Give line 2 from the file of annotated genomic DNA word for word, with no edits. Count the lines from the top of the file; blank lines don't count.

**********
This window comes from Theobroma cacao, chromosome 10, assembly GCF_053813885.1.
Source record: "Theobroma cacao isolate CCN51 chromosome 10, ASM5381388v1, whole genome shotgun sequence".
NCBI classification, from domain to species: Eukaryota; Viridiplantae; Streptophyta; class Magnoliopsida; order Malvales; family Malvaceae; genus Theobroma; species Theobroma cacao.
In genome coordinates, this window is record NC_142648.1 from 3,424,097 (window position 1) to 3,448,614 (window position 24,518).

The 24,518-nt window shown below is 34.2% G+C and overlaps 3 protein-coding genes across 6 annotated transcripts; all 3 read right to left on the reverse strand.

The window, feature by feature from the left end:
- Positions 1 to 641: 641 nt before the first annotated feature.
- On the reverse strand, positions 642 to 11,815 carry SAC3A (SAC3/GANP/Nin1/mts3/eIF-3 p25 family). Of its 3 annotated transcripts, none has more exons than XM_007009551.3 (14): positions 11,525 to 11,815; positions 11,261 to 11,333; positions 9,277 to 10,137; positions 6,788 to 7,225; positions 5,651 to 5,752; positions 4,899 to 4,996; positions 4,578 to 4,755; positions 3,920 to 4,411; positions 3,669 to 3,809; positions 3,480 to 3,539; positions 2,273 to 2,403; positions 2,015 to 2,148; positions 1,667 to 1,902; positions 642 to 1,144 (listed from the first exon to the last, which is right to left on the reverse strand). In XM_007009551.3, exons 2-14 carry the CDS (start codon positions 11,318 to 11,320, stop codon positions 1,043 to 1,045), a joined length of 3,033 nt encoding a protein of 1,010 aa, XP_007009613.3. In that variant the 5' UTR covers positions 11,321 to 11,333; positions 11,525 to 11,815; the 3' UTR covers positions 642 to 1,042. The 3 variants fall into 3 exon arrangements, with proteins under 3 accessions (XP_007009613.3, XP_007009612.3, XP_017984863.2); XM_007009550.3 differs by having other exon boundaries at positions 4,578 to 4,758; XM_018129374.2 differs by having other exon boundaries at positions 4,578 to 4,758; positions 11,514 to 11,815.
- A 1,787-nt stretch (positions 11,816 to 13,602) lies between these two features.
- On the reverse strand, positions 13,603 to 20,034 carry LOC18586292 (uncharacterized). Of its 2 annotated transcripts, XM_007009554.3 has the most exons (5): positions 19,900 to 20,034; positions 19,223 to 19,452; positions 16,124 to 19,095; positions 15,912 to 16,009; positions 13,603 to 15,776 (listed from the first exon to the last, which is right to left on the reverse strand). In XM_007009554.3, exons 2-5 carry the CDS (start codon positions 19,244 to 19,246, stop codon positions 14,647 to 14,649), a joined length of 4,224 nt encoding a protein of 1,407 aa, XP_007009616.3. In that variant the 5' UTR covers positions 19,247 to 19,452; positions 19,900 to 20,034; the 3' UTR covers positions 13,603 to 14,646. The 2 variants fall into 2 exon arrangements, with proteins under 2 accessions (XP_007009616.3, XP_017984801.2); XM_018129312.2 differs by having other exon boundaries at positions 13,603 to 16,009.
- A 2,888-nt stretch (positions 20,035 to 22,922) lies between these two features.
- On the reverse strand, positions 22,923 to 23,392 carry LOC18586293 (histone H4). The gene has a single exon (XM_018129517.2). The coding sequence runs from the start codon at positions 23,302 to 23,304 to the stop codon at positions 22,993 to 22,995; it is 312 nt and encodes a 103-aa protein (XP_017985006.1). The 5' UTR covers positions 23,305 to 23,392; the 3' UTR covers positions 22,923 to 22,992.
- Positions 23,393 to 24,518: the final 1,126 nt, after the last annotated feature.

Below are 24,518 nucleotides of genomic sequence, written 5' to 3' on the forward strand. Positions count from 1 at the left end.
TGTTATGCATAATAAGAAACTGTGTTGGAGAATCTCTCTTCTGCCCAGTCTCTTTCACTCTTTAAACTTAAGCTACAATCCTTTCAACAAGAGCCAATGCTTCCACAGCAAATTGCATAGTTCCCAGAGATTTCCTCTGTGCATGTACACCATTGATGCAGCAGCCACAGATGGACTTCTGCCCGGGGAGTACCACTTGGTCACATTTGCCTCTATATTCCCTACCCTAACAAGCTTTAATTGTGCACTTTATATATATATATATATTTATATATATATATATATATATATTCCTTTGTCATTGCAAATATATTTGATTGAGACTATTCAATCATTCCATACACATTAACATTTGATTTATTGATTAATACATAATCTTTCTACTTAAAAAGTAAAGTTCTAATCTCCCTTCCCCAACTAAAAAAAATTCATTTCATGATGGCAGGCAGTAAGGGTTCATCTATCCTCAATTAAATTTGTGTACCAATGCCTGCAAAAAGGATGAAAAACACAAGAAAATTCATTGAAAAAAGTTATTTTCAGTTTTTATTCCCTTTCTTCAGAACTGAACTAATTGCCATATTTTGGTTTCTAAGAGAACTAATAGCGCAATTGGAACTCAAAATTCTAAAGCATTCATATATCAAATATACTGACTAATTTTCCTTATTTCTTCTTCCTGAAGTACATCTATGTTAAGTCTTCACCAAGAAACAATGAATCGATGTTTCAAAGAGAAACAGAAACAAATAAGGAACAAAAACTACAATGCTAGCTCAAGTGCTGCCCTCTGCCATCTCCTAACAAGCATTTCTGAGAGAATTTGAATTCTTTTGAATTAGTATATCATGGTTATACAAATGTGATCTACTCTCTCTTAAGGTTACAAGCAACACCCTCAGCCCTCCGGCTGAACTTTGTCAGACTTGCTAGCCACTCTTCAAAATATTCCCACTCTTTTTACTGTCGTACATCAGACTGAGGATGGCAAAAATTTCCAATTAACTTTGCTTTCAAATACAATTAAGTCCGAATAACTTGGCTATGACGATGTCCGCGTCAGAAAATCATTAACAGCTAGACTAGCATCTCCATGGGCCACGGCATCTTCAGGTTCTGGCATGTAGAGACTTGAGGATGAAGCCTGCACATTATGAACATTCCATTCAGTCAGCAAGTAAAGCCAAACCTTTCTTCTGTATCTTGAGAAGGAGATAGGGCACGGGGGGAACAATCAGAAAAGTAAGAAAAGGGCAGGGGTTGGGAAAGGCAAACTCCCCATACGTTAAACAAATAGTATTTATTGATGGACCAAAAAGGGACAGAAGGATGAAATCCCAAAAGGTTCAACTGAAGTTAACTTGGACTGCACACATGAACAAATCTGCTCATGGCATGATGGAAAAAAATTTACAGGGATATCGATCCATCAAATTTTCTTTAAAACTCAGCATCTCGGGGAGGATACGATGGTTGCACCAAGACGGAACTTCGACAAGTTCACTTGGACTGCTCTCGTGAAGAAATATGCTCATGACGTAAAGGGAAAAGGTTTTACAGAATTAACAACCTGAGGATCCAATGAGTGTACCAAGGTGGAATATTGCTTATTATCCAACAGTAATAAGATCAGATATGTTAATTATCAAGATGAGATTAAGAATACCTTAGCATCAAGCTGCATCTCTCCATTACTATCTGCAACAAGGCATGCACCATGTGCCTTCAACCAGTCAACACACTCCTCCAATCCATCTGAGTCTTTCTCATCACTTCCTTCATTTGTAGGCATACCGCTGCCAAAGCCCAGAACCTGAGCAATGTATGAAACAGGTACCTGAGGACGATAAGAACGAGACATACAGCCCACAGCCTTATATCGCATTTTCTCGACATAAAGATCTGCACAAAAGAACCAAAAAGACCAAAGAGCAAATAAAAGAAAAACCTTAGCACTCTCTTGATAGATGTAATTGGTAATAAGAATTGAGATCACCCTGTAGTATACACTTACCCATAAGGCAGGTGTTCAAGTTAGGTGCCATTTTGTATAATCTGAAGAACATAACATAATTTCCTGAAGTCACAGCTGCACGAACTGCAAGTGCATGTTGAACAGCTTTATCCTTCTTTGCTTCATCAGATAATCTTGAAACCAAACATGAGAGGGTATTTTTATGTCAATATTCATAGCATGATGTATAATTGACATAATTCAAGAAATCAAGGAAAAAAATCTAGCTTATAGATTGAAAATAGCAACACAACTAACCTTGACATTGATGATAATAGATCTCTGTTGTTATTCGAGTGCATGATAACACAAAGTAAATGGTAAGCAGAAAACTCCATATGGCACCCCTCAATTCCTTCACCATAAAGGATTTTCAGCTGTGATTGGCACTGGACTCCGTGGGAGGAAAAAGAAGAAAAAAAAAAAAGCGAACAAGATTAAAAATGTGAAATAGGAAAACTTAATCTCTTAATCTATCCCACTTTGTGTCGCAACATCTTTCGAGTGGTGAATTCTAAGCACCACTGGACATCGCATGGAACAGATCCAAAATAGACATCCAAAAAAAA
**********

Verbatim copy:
Source record: "Theobroma cacao isolate CCN51 chromosome 10, ASM5381388v1, whole genome shotgun sequence".